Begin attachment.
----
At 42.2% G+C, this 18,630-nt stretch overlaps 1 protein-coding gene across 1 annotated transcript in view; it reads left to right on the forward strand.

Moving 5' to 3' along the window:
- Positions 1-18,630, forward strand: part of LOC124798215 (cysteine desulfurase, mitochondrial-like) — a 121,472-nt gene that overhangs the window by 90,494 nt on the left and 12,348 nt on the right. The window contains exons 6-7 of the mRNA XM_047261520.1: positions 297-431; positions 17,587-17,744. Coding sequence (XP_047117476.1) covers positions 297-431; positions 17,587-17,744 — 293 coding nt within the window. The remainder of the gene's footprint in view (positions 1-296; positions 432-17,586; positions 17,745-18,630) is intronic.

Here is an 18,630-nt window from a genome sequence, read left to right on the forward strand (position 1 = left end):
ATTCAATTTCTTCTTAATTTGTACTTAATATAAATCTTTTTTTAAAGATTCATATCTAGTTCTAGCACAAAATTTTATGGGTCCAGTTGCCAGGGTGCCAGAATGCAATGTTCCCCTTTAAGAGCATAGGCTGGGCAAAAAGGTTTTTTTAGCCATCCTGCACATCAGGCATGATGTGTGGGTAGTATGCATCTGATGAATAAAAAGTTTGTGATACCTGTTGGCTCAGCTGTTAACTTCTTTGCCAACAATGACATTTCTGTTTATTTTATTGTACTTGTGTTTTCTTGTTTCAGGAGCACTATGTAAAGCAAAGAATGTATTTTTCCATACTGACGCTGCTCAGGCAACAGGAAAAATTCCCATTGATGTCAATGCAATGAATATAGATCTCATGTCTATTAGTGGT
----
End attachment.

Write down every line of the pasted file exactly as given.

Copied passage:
At 42.2% G+C, this 18,630-nt stretch overlaps 1 protein-coding gene across 1 annotated transcript in view; it reads left to right on the forward strand.

Moving 5' to 3' along the window:
- Positions 1-18,630, forward strand: part of LOC124798215 (cysteine desulfurase, mitochondrial-like) — a 121,472-nt gene that overhangs the window by 90,494 nt on the left and 12,348 nt on the right. The window contains exons 6-7 of the mRNA XM_047261520.1: positions 297-431; positions 17,587-17,744. Coding sequence (XP_047117476.1) covers positions 297-431; positions 17,587-17,744 — 293 coding nt within the window. The remainder of the gene's footprint in view (positions 1-296; positions 432-17,586; positions 17,745-18,630) is intronic.

Here is an 18,630-nt window from a genome sequence, read left to right on the forward strand (position 1 = left end):
ATTCAATTTCTTCTTAATTTGTACTTAATATAAATCTTTTTTTAAAGATTCATATCTAGTTCTAGCACAAAATTTTATGGGTCCAGTTGCCAGGGTGCCAGAATGCAATGTTCCCCTTTAAGAGCATAGGCTGGGCAAAAAGGTTTTTTTAGCCATCCTGCACATCAGGCATGATGTGTGGGTAGTATGCATCTGATGAATAAAAAGTTTGTGATACCTGTTGGCTCAGCTGTTAACTTCTTTGCCAACAATGACATTTCTGTTTATTTTATTGTACTTGTGTTTTCTTGTTTCAGGAGCACTATGTAAAGCAAAGAATGTATTTTTCCATACTGACGCTGCTCAGGCAACAGGAAAAATTCCCATTGATGTCAATGCAATGAATATAGATCTCATGTCTATTAGTGGT